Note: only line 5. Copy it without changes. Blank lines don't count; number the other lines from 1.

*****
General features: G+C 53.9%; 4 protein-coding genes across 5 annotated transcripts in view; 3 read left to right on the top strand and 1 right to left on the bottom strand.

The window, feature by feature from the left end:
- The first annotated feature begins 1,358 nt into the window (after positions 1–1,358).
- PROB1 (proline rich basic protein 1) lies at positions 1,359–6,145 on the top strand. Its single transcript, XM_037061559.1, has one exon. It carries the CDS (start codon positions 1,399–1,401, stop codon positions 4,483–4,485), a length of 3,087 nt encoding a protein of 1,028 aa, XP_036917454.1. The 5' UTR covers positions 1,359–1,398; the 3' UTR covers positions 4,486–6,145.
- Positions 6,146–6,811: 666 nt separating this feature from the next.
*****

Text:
- Positions 6,146–6,811: 666 nt separating this feature from the next.